For me, this tree creates a sense of mystery; a desire for more knowledge; allowing me to experience something magical—all while sitting on the stone and listening to the wisdom of the past. Here, resting in the heart of majestic presence, I feel the soul of the Great Mother Tree pouring through me—archetypal images bursting forth with words by which to live my life. She says I can't stay there forever, and bids me on, sending me off like a child on my next adventure.

A few more miles up the path that winds through Crone forest, there resides a grove of trees that must be the ancient women of wisdom that holds the name of these woods. In this cathedral of trees, we enter the unconscious of the forest for a thousand yards. There in the darkness, stand two dozen trees as pillars of the community of the interior world. These crone trees have grown through, and consumed, a stone wall. The root systems have intertwined with one another, creating an eco-system of fibrous microbes, moss, stones, and roots that share nutrients of sunlight, soil, and matter. What one abounds in, it shares with those in need. This stand of ancient trees has created a community that lives, moves, and has its being under the dome of the Great Wisdom of the Universe. All who walk this way and know of their presence and all those who would not imagine that such a place exists, benefit from this living Mind. Our group spent time smelling the trees, tasting the bark, touching roots, listening to the stories, and seeing what mystery abounds. We were bathed by the wisdom of the Crones.

From there we climbed through the Djouce Woods, which over looks the Powerscourt Waterfalls. The Dargle River falls 1500 feet, evidence of how high we have climbed. Above the falls, we walked down to the river that is the source of the falls; a treacherous shale covered 400 feet, to cross a foot bridge. And then we trudged back up the sharp "V" canyon another 600 feet. The steep descent and quick ascent stretches for almost two miles. The reward for all this effort is a vista that expands past the Liffey tributary far below, into the Dublin Bay, and deep into the Irish Sea. Only the imagination limits seeing the coast of Wales. And we still have yet to climb over the bog covered White Hill. Over the last twelve years I've walked this trail six times and every step has taught me something new about myself, reminding me particularly this time that I am rapidly approaching sixty-four. But the lesson exceeded my physical limitations. The unconscious was demanding that I stay present, to take in what the Earth had to speak. Emerging from the black soggy bog glistened the "Eye of God" quartz, stones of the spiritual soul for aeons. Gifts and treasures singing praise to the Wisdom of the Universe—some voices for healing, some for ritual, some for transmutation.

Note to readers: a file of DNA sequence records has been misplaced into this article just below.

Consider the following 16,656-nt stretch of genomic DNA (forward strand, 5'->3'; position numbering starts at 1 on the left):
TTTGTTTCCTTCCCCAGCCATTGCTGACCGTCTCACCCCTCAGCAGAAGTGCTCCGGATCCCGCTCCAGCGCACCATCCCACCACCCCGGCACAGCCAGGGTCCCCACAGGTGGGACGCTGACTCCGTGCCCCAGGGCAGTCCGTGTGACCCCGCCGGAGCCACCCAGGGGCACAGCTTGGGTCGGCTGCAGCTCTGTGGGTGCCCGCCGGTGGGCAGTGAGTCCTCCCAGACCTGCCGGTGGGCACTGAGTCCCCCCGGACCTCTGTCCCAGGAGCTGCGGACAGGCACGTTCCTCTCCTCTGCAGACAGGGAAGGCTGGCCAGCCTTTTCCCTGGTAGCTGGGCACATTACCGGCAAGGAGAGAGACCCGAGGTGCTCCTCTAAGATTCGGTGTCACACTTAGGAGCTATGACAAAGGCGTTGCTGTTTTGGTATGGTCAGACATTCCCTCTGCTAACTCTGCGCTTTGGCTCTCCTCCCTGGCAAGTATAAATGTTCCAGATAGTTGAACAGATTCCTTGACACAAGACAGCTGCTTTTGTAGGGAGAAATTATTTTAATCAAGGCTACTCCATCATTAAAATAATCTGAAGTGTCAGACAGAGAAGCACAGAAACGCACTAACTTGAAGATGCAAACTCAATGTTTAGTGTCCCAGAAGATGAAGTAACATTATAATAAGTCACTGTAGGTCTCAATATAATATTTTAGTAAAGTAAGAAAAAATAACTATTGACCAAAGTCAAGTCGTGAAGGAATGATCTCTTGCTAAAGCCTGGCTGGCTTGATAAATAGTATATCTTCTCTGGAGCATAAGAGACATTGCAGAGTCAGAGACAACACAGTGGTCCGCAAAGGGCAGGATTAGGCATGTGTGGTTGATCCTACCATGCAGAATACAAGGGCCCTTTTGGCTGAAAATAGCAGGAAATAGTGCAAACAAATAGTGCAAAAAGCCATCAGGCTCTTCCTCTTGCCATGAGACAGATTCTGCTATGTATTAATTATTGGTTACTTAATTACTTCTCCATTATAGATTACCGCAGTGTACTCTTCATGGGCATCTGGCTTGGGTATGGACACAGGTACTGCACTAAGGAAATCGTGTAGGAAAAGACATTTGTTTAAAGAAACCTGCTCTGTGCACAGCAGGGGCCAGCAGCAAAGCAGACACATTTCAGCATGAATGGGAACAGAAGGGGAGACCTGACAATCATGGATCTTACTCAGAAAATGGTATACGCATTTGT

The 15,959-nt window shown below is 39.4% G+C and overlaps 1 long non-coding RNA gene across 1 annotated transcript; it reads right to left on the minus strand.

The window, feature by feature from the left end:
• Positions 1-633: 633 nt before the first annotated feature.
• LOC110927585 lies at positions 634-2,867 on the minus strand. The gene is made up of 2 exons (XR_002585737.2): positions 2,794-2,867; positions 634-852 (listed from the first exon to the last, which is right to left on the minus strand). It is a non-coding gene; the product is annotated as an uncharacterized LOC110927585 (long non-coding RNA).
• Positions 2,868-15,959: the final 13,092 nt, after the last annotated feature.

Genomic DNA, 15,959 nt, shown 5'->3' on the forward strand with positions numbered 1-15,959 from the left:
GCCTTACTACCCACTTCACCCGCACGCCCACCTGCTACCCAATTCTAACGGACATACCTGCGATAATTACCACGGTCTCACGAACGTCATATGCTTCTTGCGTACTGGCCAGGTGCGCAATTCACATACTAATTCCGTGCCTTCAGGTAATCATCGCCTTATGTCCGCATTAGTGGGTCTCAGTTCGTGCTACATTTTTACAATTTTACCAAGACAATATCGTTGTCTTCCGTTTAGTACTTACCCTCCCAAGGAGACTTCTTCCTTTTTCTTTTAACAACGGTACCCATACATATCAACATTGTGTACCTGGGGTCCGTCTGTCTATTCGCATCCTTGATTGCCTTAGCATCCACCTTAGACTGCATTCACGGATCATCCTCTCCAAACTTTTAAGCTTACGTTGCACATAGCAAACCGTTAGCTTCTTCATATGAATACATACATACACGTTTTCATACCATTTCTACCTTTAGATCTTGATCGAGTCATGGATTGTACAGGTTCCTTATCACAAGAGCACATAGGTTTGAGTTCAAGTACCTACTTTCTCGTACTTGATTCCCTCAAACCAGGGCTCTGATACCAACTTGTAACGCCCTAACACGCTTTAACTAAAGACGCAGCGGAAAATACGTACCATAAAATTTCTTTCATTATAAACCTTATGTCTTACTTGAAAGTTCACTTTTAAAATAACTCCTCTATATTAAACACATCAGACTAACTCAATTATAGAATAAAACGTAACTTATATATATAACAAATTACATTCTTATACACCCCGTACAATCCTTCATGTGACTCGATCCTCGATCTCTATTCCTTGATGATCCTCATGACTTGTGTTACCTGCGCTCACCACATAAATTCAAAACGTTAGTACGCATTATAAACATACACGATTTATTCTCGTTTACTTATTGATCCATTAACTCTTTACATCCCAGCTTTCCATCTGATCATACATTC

In the past, my joy of completing White Hill had left feeling the mundane re-entry of the remaining four miles. This time, however, with the voices in chorus moving around me, I found the opportunity for reflection, a space for imagination. My fellow pilgrims walked on, alternating their success of finishing the longest day with their frustration at creeping blisters. Every light of joy is only achieved with the accompanying darkness of pain. Such is living life as a pilgrimage. Still yet, I could see in their faces a sense of having communed with the Great Otherness, of being at one with that which is greater than ourselves—such which nourishes our souls. For that, I am thankfully humbled to walk with this deep souled community of pilgrims.